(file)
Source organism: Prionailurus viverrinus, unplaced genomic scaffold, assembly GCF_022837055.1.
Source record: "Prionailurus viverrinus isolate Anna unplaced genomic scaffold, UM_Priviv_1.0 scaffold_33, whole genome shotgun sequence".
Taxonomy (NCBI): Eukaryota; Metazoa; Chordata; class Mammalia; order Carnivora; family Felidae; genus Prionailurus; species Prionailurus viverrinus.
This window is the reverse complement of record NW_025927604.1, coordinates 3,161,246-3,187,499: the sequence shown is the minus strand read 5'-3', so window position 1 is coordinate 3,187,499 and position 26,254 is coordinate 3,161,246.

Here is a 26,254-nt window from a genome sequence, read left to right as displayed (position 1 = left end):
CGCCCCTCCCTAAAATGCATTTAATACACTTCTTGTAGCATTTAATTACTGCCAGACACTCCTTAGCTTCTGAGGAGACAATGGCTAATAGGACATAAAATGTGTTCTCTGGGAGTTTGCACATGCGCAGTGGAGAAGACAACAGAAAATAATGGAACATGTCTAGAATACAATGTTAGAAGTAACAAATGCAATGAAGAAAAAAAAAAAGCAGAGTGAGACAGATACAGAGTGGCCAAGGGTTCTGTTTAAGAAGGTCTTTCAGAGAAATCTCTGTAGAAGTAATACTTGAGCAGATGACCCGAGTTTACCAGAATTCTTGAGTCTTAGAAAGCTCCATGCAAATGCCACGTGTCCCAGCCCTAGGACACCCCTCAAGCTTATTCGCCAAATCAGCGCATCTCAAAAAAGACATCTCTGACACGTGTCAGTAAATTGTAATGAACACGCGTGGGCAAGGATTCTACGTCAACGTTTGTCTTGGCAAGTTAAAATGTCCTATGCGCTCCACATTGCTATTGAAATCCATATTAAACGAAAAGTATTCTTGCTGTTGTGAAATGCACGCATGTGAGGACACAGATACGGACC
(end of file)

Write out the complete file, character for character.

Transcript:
Source organism: Prionailurus viverrinus, unplaced genomic scaffold, assembly GCF_022837055.1.
Source record: "Prionailurus viverrinus isolate Anna unplaced genomic scaffold, UM_Priviv_1.0 scaffold_33, whole genome shotgun sequence".
Taxonomy (NCBI): Eukaryota; Metazoa; Chordata; class Mammalia; order Carnivora; family Felidae; genus Prionailurus; species Prionailurus viverrinus.
This window is the reverse complement of record NW_025927604.1, coordinates 3,161,246-3,187,499: the sequence shown is the minus strand read 5'-3', so window position 1 is coordinate 3,187,499 and position 26,254 is coordinate 3,161,246.

Here is a 26,254-nt window from a genome sequence, read left to right as displayed (position 1 = left end):
CGCCCCTCCCTAAAATGCATTTAATACACTTCTTGTAGCATTTAATTACTGCCAGACACTCCTTAGCTTCTGAGGAGACAATGGCTAATAGGACATAAAATGTGTTCTCTGGGAGTTTGCACATGCGCAGTGGAGAAGACAACAGAAAATAATGGAACATGTCTAGAATACAATGTTAGAAGTAACAAATGCAATGAAGAAAAAAAAAAAGCAGAGTGAGACAGATACAGAGTGGCCAAGGGTTCTGTTTAAGAAGGTCTTTCAGAGAAATCTCTGTAGAAGTAATACTTGAGCAGATGACCCGAGTTTACCAGAATTCTTGAGTCTTAGAAAGCTCCATGCAAATGCCACGTGTCCCAGCCCTAGGACACCCCTCAAGCTTATTCGCCAAATCAGCGCATCTCAAAAAAGACATCTCTGACACGTGTCAGTAAATTGTAATGAACACGCGTGGGCAAGGATTCTACGTCAACGTTTGTCTTGGCAAGTTAAAATGTCCTATGCGCTCCACATTGCTATTGAAATCCATATTAAACGAAAAGTATTCTTGCTGTTGTGAAATGCACGCATGTGAGGACACAGATACGGACC